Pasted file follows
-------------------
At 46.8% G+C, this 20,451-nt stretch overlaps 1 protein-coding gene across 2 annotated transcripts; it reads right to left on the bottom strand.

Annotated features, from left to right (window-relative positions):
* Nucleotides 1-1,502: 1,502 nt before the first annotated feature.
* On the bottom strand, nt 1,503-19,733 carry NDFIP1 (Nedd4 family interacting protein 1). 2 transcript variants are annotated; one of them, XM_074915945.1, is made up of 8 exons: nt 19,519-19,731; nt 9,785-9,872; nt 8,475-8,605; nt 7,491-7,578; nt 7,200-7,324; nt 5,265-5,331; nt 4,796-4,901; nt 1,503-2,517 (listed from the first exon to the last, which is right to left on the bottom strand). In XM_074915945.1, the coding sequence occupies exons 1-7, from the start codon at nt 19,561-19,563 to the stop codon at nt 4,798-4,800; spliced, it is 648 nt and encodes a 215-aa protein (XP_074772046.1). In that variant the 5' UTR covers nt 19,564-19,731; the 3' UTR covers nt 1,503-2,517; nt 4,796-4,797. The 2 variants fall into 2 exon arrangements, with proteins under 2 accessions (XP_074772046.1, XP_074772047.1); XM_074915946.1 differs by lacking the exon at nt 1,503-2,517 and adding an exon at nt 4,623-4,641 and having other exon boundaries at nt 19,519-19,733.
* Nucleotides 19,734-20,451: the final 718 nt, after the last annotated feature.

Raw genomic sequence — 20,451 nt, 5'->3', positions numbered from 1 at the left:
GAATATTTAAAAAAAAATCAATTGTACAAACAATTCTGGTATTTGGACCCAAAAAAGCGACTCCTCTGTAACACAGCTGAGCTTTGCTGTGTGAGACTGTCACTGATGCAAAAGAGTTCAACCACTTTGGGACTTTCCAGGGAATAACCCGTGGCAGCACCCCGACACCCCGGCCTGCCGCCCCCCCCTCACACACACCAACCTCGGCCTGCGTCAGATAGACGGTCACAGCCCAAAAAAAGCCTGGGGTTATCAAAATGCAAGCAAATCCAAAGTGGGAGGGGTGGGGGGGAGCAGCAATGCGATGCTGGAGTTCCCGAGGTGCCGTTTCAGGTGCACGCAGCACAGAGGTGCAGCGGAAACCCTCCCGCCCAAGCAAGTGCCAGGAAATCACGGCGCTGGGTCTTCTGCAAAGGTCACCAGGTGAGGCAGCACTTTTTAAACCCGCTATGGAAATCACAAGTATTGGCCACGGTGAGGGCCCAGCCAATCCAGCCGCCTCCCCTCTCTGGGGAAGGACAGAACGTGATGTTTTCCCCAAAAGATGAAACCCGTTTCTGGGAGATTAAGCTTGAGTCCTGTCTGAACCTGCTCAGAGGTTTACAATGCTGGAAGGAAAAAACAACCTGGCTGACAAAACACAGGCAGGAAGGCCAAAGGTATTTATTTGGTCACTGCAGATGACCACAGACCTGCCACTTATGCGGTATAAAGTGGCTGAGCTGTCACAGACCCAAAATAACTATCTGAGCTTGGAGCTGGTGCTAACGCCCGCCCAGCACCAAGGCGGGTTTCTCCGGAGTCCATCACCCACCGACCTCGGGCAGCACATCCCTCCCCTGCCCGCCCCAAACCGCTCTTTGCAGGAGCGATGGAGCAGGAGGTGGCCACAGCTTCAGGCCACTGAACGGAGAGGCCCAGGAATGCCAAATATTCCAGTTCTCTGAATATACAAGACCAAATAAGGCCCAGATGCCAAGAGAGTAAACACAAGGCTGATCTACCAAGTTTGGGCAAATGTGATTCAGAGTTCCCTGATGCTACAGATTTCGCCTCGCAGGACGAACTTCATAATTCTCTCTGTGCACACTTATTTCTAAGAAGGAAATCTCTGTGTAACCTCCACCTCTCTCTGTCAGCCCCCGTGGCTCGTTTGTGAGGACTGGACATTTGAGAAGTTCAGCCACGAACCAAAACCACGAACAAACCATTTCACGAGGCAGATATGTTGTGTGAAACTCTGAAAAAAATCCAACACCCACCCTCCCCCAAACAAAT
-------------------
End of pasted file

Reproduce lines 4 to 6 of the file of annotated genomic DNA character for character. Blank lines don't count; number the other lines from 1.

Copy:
* On the bottom strand, nt 1,503-19,733 carry NDFIP1 (Nedd4 family interacting protein 1). 2 transcript variants are annotated; one of them, XM_074915945.1, is made up of 8 exons: nt 19,519-19,731; nt 9,785-9,872; nt 8,475-8,605; nt 7,491-7,578; nt 7,200-7,324; nt 5,265-5,331; nt 4,796-4,901; nt 1,503-2,517 (listed from the first exon to the last, which is right to left on the bottom strand). In XM_074915945.1, the coding sequence occupies exons 1-7, from the start codon at nt 19,561-19,563 to the stop codon at nt 4,798-4,800; spliced, it is 648 nt and encodes a 215-aa protein (XP_074772046.1). In that variant the 5' UTR covers nt 19,564-19,731; the 3' UTR covers nt 1,503-2,517; nt 4,796-4,797. The 2 variants fall into 2 exon arrangements, with proteins under 2 accessions (XP_074772046.1, XP_074772047.1); XM_074915946.1 differs by lacking the exon at nt 1,503-2,517 and adding an exon at nt 4,623-4,641 and having other exon boundaries at nt 19,519-19,733.
* Nucleotides 19,734-20,451: the final 718 nt, after the last annotated feature.

Raw genomic sequence — 20,451 nt, 5'->3', positions numbered from 1 at the left: